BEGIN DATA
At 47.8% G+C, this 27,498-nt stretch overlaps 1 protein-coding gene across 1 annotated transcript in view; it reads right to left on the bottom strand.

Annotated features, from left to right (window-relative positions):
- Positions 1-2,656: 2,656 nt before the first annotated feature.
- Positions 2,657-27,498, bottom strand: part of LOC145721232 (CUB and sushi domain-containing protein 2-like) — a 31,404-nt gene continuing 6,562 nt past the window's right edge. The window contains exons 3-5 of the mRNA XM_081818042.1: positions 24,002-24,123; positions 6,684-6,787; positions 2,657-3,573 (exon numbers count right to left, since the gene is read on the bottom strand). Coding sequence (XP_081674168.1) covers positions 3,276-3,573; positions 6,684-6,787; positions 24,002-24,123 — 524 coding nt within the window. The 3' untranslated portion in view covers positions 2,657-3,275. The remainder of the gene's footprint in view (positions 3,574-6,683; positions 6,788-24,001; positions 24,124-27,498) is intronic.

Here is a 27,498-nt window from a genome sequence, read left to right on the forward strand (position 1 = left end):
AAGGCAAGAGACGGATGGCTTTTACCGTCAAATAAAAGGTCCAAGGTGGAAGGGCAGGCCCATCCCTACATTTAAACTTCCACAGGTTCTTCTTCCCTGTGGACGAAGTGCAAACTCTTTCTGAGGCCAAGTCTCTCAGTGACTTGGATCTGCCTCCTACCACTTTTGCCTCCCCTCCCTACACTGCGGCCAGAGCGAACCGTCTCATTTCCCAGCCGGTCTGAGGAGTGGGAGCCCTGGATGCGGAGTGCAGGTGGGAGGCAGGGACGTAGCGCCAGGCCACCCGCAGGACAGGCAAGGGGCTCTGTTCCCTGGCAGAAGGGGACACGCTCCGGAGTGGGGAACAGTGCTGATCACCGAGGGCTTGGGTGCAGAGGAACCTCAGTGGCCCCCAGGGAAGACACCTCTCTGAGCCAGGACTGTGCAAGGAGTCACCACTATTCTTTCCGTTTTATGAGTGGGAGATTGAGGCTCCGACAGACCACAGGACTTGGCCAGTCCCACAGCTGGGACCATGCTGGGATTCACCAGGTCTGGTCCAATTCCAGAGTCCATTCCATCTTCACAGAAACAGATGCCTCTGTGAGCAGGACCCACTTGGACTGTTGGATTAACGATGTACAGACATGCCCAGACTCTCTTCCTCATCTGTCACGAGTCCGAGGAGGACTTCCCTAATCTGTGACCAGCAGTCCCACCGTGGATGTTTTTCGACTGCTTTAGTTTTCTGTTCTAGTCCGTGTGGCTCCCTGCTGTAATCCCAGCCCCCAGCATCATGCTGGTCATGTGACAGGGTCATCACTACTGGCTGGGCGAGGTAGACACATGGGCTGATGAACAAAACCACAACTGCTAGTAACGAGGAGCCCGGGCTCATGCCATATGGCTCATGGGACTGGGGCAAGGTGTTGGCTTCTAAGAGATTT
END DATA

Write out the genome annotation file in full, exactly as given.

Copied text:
At 47.8% G+C, this 27,498-nt stretch overlaps 1 protein-coding gene across 1 annotated transcript in view; it reads right to left on the bottom strand.

Annotated features, from left to right (window-relative positions):
- Positions 1-2,656: 2,656 nt before the first annotated feature.
- Positions 2,657-27,498, bottom strand: part of LOC145721232 (CUB and sushi domain-containing protein 2-like) — a 31,404-nt gene continuing 6,562 nt past the window's right edge. The window contains exons 3-5 of the mRNA XM_081818042.1: positions 24,002-24,123; positions 6,684-6,787; positions 2,657-3,573 (exon numbers count right to left, since the gene is read on the bottom strand). Coding sequence (XP_081674168.1) covers positions 3,276-3,573; positions 6,684-6,787; positions 24,002-24,123 — 524 coding nt within the window. The 3' untranslated portion in view covers positions 2,657-3,275. The remainder of the gene's footprint in view (positions 3,574-6,683; positions 6,788-24,001; positions 24,124-27,498) is intronic.

Here is a 27,498-nt window from a genome sequence, read left to right on the forward strand (position 1 = left end):
AAGGCAAGAGACGGATGGCTTTTACCGTCAAATAAAAGGTCCAAGGTGGAAGGGCAGGCCCATCCCTACATTTAAACTTCCACAGGTTCTTCTTCCCTGTGGACGAAGTGCAAACTCTTTCTGAGGCCAAGTCTCTCAGTGACTTGGATCTGCCTCCTACCACTTTTGCCTCCCCTCCCTACACTGCGGCCAGAGCGAACCGTCTCATTTCCCAGCCGGTCTGAGGAGTGGGAGCCCTGGATGCGGAGTGCAGGTGGGAGGCAGGGACGTAGCGCCAGGCCACCCGCAGGACAGGCAAGGGGCTCTGTTCCCTGGCAGAAGGGGACACGCTCCGGAGTGGGGAACAGTGCTGATCACCGAGGGCTTGGGTGCAGAGGAACCTCAGTGGCCCCCAGGGAAGACACCTCTCTGAGCCAGGACTGTGCAAGGAGTCACCACTATTCTTTCCGTTTTATGAGTGGGAGATTGAGGCTCCGACAGACCACAGGACTTGGCCAGTCCCACAGCTGGGACCATGCTGGGATTCACCAGGTCTGGTCCAATTCCAGAGTCCATTCCATCTTCACAGAAACAGATGCCTCTGTGAGCAGGACCCACTTGGACTGTTGGATTAACGATGTACAGACATGCCCAGACTCTCTTCCTCATCTGTCACGAGTCCGAGGAGGACTTCCCTAATCTGTGACCAGCAGTCCCACCGTGGATGTTTTTCGACTGCTTTAGTTTTCTGTTCTAGTCCGTGTGGCTCCCTGCTGTAATCCCAGCCCCCAGCATCATGCTGGTCATGTGACAGGGTCATCACTACTGGCTGGGCGAGGTAGACACATGGGCTGATGAACAAAACCACAACTGCTAGTAACGAGGAGCCCGGGCTCATGCCATATGGCTCATGGGACTGGGGCAAGGTGTTGGCTTCTAAGAGATTT